We all make other promises that we hope to keep - the unsaid ones to dear friends moving away, that we will keep in touch; the publicly declared ones to love, honour, cherish; and the whispered ones into a child's pillow, that we will always love them. We hope to keep these. We certainly meant to, at the time they were made. But life sometimes gets in the way of the promises we make.

Do I believe in the solution - to stop making promises? Of course not. It is human nature to strive constantly to better ourselves, or at least to believe that we are capable of better. To this end, we convince ourselves that if we make a promise, we give ourselves the best chance of keeping it. In a sense, we are daring ourselves not to fail.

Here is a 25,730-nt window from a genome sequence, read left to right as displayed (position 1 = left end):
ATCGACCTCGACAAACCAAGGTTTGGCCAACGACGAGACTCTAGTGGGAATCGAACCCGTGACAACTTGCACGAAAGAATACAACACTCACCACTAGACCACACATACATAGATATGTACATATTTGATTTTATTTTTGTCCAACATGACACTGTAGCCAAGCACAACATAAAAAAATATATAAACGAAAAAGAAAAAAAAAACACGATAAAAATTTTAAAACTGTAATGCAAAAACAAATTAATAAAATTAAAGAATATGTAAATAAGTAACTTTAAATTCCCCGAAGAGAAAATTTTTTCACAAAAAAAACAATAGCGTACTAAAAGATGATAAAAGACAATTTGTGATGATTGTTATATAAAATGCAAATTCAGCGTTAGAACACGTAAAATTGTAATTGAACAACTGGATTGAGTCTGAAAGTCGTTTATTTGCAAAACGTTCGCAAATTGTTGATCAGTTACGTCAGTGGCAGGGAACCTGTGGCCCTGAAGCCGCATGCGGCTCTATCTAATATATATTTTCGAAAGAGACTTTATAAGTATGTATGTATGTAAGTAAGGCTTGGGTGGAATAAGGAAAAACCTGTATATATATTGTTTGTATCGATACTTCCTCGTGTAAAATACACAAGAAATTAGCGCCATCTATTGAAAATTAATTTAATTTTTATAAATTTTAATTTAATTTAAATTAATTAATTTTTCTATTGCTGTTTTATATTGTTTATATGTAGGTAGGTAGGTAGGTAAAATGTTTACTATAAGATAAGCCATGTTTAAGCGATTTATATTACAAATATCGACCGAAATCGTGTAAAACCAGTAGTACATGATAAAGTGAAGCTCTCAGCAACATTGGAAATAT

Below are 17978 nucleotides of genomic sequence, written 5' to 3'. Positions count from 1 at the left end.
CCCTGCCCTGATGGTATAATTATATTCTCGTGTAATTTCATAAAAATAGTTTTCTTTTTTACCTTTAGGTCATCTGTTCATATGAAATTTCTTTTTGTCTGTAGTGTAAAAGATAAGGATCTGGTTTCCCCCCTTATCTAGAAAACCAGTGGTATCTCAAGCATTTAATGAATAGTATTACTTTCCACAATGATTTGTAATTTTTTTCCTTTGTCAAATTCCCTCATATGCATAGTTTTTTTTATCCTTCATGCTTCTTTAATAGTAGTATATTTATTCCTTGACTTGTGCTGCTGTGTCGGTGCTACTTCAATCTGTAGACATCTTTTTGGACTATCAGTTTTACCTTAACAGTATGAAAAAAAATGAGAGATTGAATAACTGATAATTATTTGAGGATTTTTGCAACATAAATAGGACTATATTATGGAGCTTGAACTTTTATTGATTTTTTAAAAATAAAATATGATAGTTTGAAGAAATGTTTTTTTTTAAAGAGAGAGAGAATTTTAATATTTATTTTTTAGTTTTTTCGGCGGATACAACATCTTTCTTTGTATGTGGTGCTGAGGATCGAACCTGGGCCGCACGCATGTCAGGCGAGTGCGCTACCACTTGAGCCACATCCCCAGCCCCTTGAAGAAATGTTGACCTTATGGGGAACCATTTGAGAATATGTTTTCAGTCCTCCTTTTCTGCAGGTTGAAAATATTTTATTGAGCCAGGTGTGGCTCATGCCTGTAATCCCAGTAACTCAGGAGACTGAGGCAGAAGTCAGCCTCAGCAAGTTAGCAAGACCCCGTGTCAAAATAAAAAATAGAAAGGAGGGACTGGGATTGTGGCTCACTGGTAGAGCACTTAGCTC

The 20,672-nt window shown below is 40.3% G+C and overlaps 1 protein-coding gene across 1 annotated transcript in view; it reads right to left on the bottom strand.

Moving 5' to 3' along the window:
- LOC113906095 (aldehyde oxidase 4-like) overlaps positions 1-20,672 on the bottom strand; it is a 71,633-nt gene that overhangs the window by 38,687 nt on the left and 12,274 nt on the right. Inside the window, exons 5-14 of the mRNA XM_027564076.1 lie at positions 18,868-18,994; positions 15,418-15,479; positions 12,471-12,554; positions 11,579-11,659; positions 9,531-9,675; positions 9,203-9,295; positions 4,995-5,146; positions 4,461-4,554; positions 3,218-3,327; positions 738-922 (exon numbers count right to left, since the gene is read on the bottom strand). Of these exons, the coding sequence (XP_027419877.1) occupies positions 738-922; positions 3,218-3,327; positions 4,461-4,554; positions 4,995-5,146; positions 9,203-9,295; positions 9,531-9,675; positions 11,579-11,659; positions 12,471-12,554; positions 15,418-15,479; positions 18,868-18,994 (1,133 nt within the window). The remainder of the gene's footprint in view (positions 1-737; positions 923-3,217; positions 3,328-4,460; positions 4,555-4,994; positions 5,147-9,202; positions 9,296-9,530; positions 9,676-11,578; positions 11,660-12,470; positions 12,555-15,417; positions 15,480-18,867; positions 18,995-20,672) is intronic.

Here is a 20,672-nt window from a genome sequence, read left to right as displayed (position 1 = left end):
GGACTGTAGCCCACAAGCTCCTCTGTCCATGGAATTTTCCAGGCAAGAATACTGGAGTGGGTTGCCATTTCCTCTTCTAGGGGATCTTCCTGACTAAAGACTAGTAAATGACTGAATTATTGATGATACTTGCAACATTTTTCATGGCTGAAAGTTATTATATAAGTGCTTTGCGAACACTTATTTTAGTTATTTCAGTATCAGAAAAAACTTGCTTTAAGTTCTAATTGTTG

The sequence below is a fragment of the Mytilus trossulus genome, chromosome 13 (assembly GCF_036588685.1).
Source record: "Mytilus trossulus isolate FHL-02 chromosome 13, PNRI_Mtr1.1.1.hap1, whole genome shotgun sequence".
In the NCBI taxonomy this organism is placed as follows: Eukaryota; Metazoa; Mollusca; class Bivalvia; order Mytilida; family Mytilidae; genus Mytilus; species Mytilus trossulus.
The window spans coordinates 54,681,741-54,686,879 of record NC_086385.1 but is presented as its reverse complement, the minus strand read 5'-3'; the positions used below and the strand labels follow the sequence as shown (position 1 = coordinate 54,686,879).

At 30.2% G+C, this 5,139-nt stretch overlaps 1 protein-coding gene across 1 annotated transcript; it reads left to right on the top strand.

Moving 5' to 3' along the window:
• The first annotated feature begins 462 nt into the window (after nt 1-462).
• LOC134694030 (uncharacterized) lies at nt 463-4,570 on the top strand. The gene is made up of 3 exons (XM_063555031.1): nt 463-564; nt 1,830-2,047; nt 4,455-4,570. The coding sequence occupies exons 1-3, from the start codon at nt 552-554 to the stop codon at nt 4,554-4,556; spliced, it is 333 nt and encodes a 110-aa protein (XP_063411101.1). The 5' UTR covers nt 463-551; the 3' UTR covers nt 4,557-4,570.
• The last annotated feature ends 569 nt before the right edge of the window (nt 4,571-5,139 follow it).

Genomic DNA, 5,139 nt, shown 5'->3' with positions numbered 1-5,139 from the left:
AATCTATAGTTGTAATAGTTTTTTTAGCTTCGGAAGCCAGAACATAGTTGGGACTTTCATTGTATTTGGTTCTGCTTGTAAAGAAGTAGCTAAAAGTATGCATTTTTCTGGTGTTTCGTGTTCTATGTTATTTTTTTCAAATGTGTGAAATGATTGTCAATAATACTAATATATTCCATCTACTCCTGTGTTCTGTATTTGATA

So, as long as the promises we make could be achieved, then we should keep making them.

We won't fail in them all. And if we fail in some - well ... chocolate is deliciously addictive and spiders are hideous.

When I was a child, I promised myself that when I grew up, I would have my own dogs. That promise was met:

Monday, 25 March 2013

Disdainful anthropomorphism

What do dogs mean when they "smile?"  Do they smile in the way we understand smiling?

Does this picture of Four-legged-friend sniffing the air expectantly make his eyes look happy? Is this the beginning of a smile?

If you are a cartoon loving, pet obsessive who speaks a running commentary of what you think your mutt is saying, then you are probably of the firm opinion that when his/her jowl drops open lazily, at an angle you interpret as being jaunty, with just sufficient tension left at the corners to turn them up slightly, he/she is smiling at you. Yes! (gently deluded pet obsessive nods vigorously) Definitely smiling!